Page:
Monday, November 23, 2009

The Screening Debate

There's been a lot of coverage in the news this past week about recently issued guidelines, by various organizational bodies, pertaining to recommended screenings for women for both breast and cervical cancer. On the breast cancer front, mammogram, as a routine test, is only officially being recommended for women over 50, and for cervical cancer, Pap tests are only being recommended for women over 21 and only once every two years.

After having the "early detection saves lives" messages rammed down our throats for the last 20-odd years, predictably there's now much consternation and brouhaha over these changes. Many of my friends have been asking what I think about this latest set of developments in the the World of Cancer.

So here's my two-cents for what it's worth.

If you've been doing your reading on the subject of breast cancer screening, you would know that these recommendations aren't new. In fact, the debate on this issue goes back at least as far back as the early 1970's. (See recent New York Times article, New York Times Op-Ed column, and Breast Cancer Action press release). The boffins have long known, that STATISTICALLY speaking, early detection and so-called breast cancer awareness, doesn't actually significantly alter mortality rates or outcomes at least as far as breast cancer is concerned.

All it's really meant for many of the breast cancer-stricken population is that they are simply in treatment for longer which may or may not be helpful. The reality is that for many women, breast cancer is still an aggressive disease for which there is still no cure. The thinking has been that the earlier your cancer is detected, the better the chance that you get to live a little longer, and of course the drug companies still get their annuity. On the flip-side, because of the over-success of the "early awareness" campaigns by the Pink Ribbon brigade, some detected cancers are being unnecessarily treated and/or operated on when in reality so they are so low-grade and slow-growing that they would have been better just left alone.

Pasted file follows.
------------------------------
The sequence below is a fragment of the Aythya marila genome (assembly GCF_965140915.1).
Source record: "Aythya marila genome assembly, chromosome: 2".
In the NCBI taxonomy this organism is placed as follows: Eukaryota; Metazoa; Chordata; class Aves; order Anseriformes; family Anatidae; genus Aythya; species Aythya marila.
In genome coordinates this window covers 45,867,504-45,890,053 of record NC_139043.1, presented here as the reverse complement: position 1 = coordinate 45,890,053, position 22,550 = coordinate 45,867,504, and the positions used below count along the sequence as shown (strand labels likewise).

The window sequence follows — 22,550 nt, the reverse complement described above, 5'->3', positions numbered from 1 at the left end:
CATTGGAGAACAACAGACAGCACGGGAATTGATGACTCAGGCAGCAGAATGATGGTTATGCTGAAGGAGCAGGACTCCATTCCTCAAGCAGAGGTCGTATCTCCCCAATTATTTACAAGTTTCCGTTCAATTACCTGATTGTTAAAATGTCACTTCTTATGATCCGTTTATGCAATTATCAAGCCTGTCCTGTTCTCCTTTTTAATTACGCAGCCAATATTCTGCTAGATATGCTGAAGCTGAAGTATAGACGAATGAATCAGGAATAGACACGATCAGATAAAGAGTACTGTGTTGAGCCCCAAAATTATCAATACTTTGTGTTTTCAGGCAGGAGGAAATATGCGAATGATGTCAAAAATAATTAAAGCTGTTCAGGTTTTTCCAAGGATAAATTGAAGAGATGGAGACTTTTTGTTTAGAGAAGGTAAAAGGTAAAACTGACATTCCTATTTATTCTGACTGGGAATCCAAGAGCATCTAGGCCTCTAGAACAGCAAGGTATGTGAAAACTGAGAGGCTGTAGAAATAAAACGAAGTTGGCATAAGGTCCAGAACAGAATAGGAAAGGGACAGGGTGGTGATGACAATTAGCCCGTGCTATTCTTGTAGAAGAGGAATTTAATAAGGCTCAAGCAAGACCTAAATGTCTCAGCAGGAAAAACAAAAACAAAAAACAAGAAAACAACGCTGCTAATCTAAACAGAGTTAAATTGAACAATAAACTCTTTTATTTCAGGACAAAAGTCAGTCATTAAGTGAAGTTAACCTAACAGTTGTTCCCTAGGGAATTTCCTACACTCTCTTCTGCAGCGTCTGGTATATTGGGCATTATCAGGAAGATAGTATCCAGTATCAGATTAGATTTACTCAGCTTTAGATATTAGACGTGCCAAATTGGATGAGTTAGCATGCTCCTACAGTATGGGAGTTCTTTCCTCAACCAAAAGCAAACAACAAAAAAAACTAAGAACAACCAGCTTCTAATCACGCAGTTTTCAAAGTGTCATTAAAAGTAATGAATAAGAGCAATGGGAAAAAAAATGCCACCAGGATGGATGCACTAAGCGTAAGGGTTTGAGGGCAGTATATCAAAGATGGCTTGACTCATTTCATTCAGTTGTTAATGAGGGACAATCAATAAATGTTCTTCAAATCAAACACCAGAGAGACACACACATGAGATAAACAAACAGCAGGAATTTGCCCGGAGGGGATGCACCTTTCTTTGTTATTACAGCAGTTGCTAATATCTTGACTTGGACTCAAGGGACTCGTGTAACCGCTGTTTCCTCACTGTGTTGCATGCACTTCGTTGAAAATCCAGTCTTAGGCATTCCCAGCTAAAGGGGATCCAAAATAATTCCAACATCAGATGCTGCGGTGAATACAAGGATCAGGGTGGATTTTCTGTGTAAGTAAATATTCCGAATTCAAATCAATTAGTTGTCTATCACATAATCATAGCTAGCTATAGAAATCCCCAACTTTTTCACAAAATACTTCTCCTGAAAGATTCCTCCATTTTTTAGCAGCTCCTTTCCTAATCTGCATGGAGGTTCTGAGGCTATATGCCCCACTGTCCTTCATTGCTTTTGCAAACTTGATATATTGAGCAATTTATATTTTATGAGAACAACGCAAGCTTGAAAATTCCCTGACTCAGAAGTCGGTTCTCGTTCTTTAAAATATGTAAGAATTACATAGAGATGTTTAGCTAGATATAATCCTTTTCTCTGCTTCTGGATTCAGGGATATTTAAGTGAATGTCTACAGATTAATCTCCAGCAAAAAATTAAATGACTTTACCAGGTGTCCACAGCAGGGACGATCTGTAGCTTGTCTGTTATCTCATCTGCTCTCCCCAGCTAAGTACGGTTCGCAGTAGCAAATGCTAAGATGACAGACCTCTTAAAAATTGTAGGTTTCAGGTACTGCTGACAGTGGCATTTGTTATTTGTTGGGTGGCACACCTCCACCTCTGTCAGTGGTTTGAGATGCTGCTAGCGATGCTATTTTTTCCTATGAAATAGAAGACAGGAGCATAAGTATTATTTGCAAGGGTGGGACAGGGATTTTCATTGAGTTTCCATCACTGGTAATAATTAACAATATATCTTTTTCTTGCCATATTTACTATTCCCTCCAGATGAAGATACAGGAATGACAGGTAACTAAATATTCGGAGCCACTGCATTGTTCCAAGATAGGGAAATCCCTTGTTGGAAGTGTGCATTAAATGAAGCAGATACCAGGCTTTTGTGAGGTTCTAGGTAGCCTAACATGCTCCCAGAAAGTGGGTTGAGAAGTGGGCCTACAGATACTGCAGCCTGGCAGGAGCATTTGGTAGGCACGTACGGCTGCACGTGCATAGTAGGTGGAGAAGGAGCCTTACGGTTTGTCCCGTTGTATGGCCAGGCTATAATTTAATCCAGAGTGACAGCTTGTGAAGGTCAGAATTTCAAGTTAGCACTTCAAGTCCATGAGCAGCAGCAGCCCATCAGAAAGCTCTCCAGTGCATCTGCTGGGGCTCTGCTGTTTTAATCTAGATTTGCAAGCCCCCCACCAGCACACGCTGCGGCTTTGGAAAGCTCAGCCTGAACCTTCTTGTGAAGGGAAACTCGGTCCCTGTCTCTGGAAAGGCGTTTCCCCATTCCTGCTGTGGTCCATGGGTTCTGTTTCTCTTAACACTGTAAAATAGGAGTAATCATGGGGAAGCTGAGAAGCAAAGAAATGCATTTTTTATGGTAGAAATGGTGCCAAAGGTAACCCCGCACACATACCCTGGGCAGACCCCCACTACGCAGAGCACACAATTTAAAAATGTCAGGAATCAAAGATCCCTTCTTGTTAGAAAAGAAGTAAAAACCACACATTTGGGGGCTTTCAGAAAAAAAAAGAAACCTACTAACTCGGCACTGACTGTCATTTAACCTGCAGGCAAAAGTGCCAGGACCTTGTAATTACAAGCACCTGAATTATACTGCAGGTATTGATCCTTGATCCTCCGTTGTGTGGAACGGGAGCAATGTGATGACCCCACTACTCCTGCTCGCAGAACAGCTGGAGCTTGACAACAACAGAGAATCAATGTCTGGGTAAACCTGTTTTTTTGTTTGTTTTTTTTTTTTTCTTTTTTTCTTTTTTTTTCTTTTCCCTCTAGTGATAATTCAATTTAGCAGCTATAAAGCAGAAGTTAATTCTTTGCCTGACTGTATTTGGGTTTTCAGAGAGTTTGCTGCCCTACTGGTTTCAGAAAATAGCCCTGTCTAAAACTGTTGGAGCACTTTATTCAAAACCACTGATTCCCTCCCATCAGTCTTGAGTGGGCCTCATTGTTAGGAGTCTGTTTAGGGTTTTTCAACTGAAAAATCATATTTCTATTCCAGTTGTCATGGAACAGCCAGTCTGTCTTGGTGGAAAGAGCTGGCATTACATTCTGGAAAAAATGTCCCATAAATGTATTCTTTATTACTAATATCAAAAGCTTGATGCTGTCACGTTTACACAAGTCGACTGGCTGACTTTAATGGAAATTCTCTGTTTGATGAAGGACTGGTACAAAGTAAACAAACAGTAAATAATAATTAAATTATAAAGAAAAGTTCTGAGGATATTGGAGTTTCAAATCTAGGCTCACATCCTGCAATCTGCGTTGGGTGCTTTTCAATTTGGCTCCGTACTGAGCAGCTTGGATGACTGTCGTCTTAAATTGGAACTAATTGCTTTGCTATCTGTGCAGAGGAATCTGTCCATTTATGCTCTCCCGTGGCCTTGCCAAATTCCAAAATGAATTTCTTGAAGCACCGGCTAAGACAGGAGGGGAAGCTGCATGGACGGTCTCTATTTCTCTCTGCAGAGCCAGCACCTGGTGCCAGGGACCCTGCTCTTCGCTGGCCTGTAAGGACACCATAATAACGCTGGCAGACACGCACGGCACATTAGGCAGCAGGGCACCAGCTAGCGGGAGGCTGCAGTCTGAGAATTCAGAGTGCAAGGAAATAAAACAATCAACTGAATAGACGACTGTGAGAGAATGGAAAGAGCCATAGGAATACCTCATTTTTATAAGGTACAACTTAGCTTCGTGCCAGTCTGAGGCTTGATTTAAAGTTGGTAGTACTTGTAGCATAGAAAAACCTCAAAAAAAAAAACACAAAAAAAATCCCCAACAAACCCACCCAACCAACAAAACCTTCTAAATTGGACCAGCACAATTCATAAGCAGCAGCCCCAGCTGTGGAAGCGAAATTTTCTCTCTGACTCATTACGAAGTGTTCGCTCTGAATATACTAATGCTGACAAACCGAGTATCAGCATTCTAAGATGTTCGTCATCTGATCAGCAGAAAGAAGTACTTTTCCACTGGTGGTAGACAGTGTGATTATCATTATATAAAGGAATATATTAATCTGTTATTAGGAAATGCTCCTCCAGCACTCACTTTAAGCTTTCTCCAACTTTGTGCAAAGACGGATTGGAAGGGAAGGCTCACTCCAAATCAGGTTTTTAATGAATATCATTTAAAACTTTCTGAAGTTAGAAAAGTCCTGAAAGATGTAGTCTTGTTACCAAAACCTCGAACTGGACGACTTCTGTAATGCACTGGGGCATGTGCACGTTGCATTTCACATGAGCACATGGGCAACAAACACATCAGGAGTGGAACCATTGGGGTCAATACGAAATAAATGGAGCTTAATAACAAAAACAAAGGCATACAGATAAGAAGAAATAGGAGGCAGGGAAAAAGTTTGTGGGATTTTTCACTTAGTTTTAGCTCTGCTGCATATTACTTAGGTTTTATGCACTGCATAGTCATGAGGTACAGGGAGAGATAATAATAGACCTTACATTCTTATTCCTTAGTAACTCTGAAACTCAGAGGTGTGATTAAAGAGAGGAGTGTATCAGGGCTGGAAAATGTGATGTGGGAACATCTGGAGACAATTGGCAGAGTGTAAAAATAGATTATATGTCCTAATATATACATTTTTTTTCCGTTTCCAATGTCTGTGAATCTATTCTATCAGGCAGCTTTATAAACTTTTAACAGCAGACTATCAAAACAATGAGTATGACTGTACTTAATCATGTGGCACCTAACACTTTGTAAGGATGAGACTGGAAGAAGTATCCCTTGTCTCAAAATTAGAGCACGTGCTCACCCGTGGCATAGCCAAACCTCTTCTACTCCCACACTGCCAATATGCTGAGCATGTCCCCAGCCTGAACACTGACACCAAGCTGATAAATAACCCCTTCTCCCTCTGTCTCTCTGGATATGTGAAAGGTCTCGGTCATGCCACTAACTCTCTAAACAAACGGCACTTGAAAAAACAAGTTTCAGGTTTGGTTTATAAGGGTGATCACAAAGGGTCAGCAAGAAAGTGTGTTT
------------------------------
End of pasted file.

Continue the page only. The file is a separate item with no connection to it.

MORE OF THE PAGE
Statistically-speaking, the number of deaths prevented in screening women under-50 comes out to something like 1 in 1900 (a statistic apparently deemed uneconomic and insignificant by the boffins). Well I guess that's reasonable so long as you're not the 1 woman out of 190o, right ?

So this is all well and good, and I don't necessarily disagree with the new recommendations, but the bottom line is this. Both the old and new guidelines failed me, and will continue to fail those women who fall outside the statistical norms. Let's not get caught up in statistics when it comes to our own bodies. Let's have policies and a health system that encourages us to be our own advocates. Let people make up their own minds, in consultation with the medical professionals, as to whether they want the stress and other risk factors associated with cancer screenings.

If you think something is wrong, find your voice. Be heard. You might just save your own life.

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